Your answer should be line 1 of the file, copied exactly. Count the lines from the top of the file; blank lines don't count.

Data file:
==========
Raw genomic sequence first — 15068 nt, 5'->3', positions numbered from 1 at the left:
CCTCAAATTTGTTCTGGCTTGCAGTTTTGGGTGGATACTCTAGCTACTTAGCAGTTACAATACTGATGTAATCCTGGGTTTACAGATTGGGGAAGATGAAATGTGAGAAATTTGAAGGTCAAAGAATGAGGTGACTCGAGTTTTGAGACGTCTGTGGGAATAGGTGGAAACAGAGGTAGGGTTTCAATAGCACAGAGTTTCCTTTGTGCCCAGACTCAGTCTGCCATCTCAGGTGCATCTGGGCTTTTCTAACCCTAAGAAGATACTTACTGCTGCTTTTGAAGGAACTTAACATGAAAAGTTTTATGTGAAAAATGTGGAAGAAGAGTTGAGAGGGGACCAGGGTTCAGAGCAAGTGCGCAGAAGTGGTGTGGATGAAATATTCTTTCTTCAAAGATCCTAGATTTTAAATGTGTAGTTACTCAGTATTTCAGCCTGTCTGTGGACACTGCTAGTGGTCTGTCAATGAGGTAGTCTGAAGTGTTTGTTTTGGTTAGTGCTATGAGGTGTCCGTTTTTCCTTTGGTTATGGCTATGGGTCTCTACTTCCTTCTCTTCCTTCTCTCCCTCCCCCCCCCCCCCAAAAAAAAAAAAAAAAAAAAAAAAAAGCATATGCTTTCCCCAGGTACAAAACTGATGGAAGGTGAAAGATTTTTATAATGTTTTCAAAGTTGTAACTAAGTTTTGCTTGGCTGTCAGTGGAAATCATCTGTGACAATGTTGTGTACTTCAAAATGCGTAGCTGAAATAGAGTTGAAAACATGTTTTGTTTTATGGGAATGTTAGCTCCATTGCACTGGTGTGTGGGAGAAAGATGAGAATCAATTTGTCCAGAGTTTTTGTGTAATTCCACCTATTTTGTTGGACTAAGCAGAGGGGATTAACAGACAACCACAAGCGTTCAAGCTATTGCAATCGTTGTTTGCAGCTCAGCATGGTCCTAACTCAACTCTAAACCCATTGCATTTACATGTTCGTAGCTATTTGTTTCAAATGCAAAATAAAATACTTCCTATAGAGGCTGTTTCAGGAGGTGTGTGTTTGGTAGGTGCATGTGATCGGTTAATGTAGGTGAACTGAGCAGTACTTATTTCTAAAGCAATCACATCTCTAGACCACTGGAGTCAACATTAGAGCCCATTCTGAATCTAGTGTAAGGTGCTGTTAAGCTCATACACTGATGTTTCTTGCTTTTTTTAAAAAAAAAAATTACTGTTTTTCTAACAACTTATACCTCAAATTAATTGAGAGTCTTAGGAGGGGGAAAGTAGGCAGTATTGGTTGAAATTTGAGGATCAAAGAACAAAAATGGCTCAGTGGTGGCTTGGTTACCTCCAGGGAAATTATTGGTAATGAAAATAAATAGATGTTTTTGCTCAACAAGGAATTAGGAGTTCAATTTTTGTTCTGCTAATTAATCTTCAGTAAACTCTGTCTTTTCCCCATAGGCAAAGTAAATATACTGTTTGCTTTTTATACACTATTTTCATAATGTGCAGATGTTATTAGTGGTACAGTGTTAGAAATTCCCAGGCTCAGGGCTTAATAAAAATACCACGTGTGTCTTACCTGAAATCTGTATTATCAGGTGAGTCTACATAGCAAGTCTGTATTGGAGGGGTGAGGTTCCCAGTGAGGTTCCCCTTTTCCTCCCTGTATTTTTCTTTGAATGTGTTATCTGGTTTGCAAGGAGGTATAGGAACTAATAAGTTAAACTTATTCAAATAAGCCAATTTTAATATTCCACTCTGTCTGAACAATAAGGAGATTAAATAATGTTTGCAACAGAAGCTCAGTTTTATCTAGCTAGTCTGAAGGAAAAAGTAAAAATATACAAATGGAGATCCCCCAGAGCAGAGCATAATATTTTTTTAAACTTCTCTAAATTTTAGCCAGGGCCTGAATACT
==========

Raw genomic sequence first — 15068 nt, 5'->3', positions numbered from 1 at the left: